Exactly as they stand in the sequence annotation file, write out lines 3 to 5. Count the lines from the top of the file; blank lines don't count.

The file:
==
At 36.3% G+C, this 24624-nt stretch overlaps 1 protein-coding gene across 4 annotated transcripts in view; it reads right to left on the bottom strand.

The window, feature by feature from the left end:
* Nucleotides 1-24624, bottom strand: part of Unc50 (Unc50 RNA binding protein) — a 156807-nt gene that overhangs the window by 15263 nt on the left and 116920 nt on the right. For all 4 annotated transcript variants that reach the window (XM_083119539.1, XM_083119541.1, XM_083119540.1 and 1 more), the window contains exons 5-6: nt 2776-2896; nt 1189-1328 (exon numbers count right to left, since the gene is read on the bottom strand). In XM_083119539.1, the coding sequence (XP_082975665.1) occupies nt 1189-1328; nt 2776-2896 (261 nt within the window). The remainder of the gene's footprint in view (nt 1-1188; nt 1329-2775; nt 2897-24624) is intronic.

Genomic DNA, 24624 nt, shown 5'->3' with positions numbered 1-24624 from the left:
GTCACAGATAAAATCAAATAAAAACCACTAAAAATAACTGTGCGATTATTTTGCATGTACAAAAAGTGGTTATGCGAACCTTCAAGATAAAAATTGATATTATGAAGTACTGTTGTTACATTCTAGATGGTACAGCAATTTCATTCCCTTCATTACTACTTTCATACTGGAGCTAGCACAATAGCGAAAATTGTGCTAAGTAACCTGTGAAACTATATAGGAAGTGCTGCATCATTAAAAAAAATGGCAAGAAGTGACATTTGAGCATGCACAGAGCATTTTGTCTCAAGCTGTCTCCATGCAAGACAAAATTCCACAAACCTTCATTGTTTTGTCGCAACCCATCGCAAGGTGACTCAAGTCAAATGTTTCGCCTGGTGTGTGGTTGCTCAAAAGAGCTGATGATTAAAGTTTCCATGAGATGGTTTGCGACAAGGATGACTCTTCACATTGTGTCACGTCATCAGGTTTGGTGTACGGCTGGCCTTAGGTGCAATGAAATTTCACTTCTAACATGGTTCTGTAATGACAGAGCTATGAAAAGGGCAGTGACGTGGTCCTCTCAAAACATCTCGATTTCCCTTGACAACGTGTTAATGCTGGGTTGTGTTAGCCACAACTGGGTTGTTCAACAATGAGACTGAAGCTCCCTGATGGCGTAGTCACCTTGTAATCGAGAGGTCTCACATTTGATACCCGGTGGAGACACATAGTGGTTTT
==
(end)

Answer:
* Nucleotides 1-24624, bottom strand: part of Unc50 (Unc50 RNA binding protein) — a 156807-nt gene that overhangs the window by 15263 nt on the left and 116920 nt on the right. For all 4 annotated transcript variants that reach the window (XM_083119539.1, XM_083119541.1, XM_083119540.1 and 1 more), the window contains exons 5-6: nt 2776-2896; nt 1189-1328 (exon numbers count right to left, since the gene is read on the bottom strand). In XM_083119539.1, the coding sequence (XP_082975665.1) occupies nt 1189-1328; nt 2776-2896 (261 nt within the window). The remainder of the gene's footprint in view (nt 1-1188; nt 1329-2775; nt 2897-24624) is intronic.

Genomic DNA, 24624 nt, shown 5'->3' with positions numbered 1-24624 from the left:
GTCACAGATAAAATCAAATAAAAACCACTAAAAATAACTGTGCGATTATTTTGCATGTACAAAAAGTGGTTATGCGAACCTTCAAGATAAAAATTGATATTATGAAGTACTGTTGTTACATTCTAGATGGTACAGCAATTTCATTCCCTTCATTACTACTTTCATACTGGAGCTAGCACAATAGCGAAAATTGTGCTAAGTAACCTGTGAAACTATATAGGAAGTGCTGCATCATTAAAAAAAATGGCAAGAAGTGACATTTGAGCATGCACAGAGCATTTTGTCTCAAGCTGTCTCCATGCAAGACAAAATTCCACAAACCTTCATTGTTTTGTCGCAACCCATCGCAAGGTGACTCAAGTCAAATGTTTCGCCTGGTGTGTGGTTGCTCAAAAGAGCTGATGATTAAAGTTTCCATGAGATGGTTTGCGACAAGGATGACTCTTCACATTGTGTCACGTCATCAGGTTTGGTGTACGGCTGGCCTTAGGTGCAATGAAATTTCACTTCTAACATGGTTCTGTAATGACAGAGCTATGAAAAGGGCAGTGACGTGGTCCTCTCAAAACATCTCGATTTCCCTTGACAACGTGTTAATGCTGGGTTGTGTTAGCCACAACTGGGTTGTTCAACAATGAGACTGAAGCTCCCTGATGGCGTAGTCACCTTGTAATCGAGAGGTCTCACATTTGATACCCGGTGGAGACACATAGTGGTTTT